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#1 2007-12-11 17:03:20

ganesh
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James Stirling Formula



This is a brilliant approximation for factorials, particularly, factorials of higher order numbers.
For example, 1000! as per this formula is 4.023537292 x 10^2567. The actual value as per the calculator in the scientific mode is 4.0238726 x 10^2567.
  coolcoolcool


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#2 2007-12-12 03:44:40

mikau
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Re: James Stirling Formula

sweetness!


A logarithm is just a misspelled algorithm.
 

#3 2007-12-12 03:56:04

Identity
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Re: James Stirling Formula

mikau wrote:

sweetness!

Very much so, if you think an error of

is ok. smile

 

#4 2007-12-12 04:18:01

mikau
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Re: James Stirling Formula

I just like how it contains both pi and e.


A logarithm is just a misspelled algorithm.
 

#5 2007-12-12 04:31:17

TheDude
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Re: James Stirling Formula

Identity wrote:

mikau wrote:

sweetness!

Very much so, if you think an error of

is ok. smile

Which comes out to a relative error of 0.008%.  I'll take that.


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#6 2007-12-12 04:36:09

Daniel123
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Re: James Stirling Formula

Identity wrote:

mikau wrote:

sweetness!

Very much so, if you think an error of

is ok. smile

.. not exactly big!

EDIT: Aah post collison

Last edited by Daniel123 (2007-12-12 04:37:01)

 

#7 2007-12-12 05:17:37

mikau
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Re: James Stirling Formula

depends on what your priorities are i guess.


A logarithm is just a misspelled algorithm.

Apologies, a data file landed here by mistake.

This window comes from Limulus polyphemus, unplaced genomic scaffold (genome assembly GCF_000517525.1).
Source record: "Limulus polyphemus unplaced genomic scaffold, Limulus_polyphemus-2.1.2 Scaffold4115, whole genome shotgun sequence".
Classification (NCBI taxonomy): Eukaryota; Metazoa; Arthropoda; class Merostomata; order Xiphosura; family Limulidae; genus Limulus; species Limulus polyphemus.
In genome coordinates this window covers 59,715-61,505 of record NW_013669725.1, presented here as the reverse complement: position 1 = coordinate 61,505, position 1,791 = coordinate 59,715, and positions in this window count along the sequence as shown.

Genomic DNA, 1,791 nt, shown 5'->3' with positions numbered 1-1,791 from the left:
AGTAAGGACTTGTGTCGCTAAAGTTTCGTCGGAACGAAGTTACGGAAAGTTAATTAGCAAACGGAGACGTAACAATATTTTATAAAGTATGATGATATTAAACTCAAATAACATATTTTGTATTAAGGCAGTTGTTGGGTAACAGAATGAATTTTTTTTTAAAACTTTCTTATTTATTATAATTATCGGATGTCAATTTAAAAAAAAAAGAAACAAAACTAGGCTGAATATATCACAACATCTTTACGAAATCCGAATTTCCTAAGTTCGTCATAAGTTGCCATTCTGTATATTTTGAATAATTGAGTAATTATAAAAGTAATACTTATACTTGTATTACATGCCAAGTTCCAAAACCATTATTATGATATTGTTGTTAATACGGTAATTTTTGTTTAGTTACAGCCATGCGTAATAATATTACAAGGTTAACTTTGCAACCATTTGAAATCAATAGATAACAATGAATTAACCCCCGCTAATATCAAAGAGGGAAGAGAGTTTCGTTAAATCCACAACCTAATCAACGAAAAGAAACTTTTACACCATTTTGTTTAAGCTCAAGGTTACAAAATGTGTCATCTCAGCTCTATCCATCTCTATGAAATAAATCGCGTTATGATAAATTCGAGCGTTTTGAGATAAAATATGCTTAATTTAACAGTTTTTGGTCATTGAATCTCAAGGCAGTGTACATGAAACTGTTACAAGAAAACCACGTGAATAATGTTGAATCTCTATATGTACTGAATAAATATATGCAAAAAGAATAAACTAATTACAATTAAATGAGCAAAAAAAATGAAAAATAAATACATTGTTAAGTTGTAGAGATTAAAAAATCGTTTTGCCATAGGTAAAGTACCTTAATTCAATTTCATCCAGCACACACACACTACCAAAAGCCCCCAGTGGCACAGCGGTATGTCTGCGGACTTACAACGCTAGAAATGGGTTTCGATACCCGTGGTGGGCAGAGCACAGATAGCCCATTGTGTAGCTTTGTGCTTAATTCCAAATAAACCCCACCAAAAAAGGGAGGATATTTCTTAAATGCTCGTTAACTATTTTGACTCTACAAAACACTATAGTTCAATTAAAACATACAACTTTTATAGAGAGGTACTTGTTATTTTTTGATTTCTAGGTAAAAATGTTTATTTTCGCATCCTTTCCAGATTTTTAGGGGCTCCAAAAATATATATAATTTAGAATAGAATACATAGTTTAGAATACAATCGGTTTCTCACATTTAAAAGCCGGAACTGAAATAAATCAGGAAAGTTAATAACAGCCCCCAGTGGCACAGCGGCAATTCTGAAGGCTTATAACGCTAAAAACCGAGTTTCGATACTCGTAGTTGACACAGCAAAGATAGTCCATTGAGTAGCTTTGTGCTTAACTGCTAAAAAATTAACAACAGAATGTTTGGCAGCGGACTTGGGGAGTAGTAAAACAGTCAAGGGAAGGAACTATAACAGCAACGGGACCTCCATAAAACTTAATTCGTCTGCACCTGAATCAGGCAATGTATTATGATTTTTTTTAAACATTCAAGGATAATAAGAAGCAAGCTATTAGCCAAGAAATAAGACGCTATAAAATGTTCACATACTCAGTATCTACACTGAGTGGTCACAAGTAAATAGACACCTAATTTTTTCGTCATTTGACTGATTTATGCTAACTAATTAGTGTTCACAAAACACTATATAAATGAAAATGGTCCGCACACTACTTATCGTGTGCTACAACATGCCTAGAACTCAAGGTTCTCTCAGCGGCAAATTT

#8 2007-12-12 05:19:17

Identity
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Re: James Stirling Formula

ganesh wrote:



This is a brilliant approximation for factorials, particularly, factorials of higher order numbers.
For example, 1000! as per this formula is 4.023537292 x 10^2567. The actual value as per the calculator in the scientific mode is 4.0238726 x 10^2567.
  coolcoolcool

So does this actually converge on the factorial value as n goes to infinity?

 

#9 2007-12-12 05:22:16

luca-deltodesco
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Re: James Stirling Formula

well both n! and the approximation both diverge to infinity as n goes to infinity tongue


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#10 2007-12-12 05:35:06

TheDude
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Re: James Stirling Formula

Yes.

http://en.wikipedia.org/wiki/Stirling%27s_approximation


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#11 2007-12-12 05:35:32

mikau
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Re: James Stirling Formula

i think he meant, does

Last edited by mikau (2007-12-12 05:36:33)


A logarithm is just a misspelled algorithm.
 

#12 2007-12-12 06:39:54

mathsyperson
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Re: James Stirling Formula

I agree that percentage difference is more important than absolute difference.